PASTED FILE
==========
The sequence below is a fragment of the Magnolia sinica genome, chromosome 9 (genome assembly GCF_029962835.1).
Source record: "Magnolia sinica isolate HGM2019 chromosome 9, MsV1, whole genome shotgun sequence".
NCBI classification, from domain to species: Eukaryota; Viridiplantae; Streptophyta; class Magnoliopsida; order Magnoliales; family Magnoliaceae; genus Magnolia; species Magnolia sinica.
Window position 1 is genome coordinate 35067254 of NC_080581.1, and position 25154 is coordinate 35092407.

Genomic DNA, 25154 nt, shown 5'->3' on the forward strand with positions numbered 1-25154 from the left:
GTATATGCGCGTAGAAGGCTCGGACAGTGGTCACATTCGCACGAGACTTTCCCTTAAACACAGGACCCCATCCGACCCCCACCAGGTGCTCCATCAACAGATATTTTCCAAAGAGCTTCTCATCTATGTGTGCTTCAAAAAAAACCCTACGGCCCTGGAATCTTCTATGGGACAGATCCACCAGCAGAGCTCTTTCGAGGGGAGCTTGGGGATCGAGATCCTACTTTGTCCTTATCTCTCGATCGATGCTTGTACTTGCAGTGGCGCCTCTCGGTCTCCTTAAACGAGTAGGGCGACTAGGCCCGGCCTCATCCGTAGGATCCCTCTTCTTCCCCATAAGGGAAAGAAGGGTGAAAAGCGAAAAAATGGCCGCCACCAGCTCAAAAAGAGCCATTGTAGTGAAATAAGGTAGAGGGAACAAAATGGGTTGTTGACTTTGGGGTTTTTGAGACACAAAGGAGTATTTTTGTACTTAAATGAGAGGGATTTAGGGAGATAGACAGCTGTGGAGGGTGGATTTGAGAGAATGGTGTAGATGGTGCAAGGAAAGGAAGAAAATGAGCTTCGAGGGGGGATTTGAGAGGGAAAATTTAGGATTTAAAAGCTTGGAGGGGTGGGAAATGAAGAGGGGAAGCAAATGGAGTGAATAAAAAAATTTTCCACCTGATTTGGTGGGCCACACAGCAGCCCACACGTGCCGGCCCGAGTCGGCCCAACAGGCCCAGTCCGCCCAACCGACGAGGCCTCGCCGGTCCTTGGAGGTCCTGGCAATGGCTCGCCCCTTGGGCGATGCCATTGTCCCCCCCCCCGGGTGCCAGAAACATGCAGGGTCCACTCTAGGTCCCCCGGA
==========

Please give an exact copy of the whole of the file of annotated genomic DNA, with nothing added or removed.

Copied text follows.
The sequence below is a fragment of the Magnolia sinica genome, chromosome 9 (genome assembly GCF_029962835.1).
Source record: "Magnolia sinica isolate HGM2019 chromosome 9, MsV1, whole genome shotgun sequence".
NCBI classification, from domain to species: Eukaryota; Viridiplantae; Streptophyta; class Magnoliopsida; order Magnoliales; family Magnoliaceae; genus Magnolia; species Magnolia sinica.
Window position 1 is genome coordinate 35067254 of NC_080581.1, and position 25154 is coordinate 35092407.

Genomic DNA, 25154 nt, shown 5'->3' on the forward strand with positions numbered 1-25154 from the left:
GTATATGCGCGTAGAAGGCTCGGACAGTGGTCACATTCGCACGAGACTTTCCCTTAAACACAGGACCCCATCCGACCCCCACCAGGTGCTCCATCAACAGATATTTTCCAAAGAGCTTCTCATCTATGTGTGCTTCAAAAAAAACCCTACGGCCCTGGAATCTTCTATGGGACAGATCCACCAGCAGAGCTCTTTCGAGGGGAGCTTGGGGATCGAGATCCTACTTTGTCCTTATCTCTCGATCGATGCTTGTACTTGCAGTGGCGCCTCTCGGTCTCCTTAAACGAGTAGGGCGACTAGGCCCGGCCTCATCCGTAGGATCCCTCTTCTTCCCCATAAGGGAAAGAAGGGTGAAAAGCGAAAAAATGGCCGCCACCAGCTCAAAAAGAGCCATTGTAGTGAAATAAGGTAGAGGGAACAAAATGGGTTGTTGACTTTGGGGTTTTTGAGACACAAAGGAGTATTTTTGTACTTAAATGAGAGGGATTTAGGGAGATAGACAGCTGTGGAGGGTGGATTTGAGAGAATGGTGTAGATGGTGCAAGGAAAGGAAGAAAATGAGCTTCGAGGGGGGATTTGAGAGGGAAAATTTAGGATTTAAAAGCTTGGAGGGGTGGGAAATGAAGAGGGGAAGCAAATGGAGTGAATAAAAAAATTTTCCACCTGATTTGGTGGGCCACACAGCAGCCCACACGTGCCGGCCCGAGTCGGCCCAACAGGCCCAGTCCGCCCAACCGACGAGGCCTCGCCGGTCCTTGGAGGTCCTGGCAATGGCTCGCCCCTTGGGCGATGCCATTGTCCCCCCCCCCGGGTGCCAGAAACATGCAGGGTCCACTCTAGGTCCCCCGGA